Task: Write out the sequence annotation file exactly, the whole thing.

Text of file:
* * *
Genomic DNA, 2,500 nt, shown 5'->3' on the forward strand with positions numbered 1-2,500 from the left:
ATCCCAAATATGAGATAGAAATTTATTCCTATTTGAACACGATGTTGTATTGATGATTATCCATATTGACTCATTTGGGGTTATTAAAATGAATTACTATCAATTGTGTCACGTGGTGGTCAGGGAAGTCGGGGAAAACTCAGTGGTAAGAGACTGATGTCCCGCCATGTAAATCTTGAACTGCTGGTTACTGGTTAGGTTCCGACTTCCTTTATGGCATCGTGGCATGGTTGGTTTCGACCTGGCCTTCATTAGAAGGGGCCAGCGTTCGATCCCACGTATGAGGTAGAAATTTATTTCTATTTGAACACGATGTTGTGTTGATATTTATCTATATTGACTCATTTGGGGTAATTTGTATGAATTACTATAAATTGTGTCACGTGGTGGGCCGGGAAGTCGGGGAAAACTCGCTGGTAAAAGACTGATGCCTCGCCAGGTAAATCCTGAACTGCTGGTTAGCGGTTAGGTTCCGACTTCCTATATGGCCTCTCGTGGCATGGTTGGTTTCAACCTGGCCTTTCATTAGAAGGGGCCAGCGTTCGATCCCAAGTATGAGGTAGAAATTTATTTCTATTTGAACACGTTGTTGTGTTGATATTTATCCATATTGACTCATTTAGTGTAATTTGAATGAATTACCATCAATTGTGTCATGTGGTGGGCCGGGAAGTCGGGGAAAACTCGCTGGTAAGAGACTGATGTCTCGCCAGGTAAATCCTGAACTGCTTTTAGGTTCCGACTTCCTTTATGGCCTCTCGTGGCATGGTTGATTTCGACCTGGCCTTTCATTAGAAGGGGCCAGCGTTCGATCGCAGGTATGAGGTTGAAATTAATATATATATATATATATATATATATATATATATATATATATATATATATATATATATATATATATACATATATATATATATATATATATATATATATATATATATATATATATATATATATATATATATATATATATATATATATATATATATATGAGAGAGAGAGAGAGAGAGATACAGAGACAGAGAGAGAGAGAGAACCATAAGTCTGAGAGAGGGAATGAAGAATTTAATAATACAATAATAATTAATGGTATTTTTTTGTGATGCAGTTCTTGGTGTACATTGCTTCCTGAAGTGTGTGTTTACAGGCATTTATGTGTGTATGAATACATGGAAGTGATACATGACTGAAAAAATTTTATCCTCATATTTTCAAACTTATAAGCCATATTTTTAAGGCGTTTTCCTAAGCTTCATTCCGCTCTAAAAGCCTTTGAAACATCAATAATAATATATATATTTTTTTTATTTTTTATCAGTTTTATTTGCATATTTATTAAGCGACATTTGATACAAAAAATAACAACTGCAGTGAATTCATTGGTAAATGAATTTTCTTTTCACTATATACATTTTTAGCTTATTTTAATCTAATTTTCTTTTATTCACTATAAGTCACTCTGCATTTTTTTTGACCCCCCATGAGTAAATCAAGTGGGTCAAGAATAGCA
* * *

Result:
Genomic DNA, 2,500 nt, shown 5'->3' on the forward strand with positions numbered 1-2,500 from the left:
ATCCCAAATATGAGATAGAAATTTATTCCTATTTGAACACGATGTTGTATTGATGATTATCCATATTGACTCATTTGGGGTTATTAAAATGAATTACTATCAATTGTGTCACGTGGTGGTCAGGGAAGTCGGGGAAAACTCAGTGGTAAGAGACTGATGTCCCGCCATGTAAATCTTGAACTGCTGGTTACTGGTTAGGTTCCGACTTCCTTTATGGCATCGTGGCATGGTTGGTTTCGACCTGGCCTTCATTAGAAGGGGCCAGCGTTCGATCCCACGTATGAGGTAGAAATTTATTTCTATTTGAACACGATGTTGTGTTGATATTTATCTATATTGACTCATTTGGGGTAATTTGTATGAATTACTATAAATTGTGTCACGTGGTGGGCCGGGAAGTCGGGGAAAACTCGCTGGTAAAAGACTGATGCCTCGCCAGGTAAATCCTGAACTGCTGGTTAGCGGTTAGGTTCCGACTTCCTATATGGCCTCTCGTGGCATGGTTGGTTTCAACCTGGCCTTTCATTAGAAGGGGCCAGCGTTCGATCCCAAGTATGAGGTAGAAATTTATTTCTATTTGAACACGTTGTTGTGTTGATATTTATCCATATTGACTCATTTAGTGTAATTTGAATGAATTACCATCAATTGTGTCATGTGGTGGGCCGGGAAGTCGGGGAAAACTCGCTGGTAAGAGACTGATGTCTCGCCAGGTAAATCCTGAACTGCTTTTAGGTTCCGACTTCCTTTATGGCCTCTCGTGGCATGGTTGATTTCGACCTGGCCTTTCATTAGAAGGGGCCAGCGTTCGATCGCAGGTATGAGGTTGAAATTAATATATATATATATATATATATATATATATATATATATATATATATATATATATATATATATATATACATATATATATATATATATATATATATATATATATATATATATATATATATATATATATATATATATATATATATATATATATATATATGAGAGAGAGAGAGAGAGAGATACAGAGACAGAGAGAGAGAGAGAACCATAAGTCTGAGAGAGGGAATGAAGAATTTAATAATACAATAATAATTAATGGTATTTTTTTGTGATGCAGTTCTTGGTGTACATTGCTTCCTGAAGTGTGTGTTTACAGGCATTTATGTGTGTATGAATACATGGAAGTGATACATGACTGAAAAAATTTTATCCTCATATTTTCAAACTTATAAGCCATATTTTTAAGGCGTTTTCCTAAGCTTCATTCCGCTCTAAAAGCCTTTGAAACATCAATAATAATATATATATTTTTTTTATTTTTTATCAGTTTTATTTGCATATTTATTAAGCGACATTTGATACAAAAAATAACAACTGCAGTGAATTCATTGGTAAATGAATTTTCTTTTCACTATATACATTTTTAGCTTATTTTAATCTAATTTTCTTTTATTCACTATAAGTCACTCTGCATTTTTTTTGACCCCCCATGAGTAAATCAAGTGGGTCAAGAATAGCA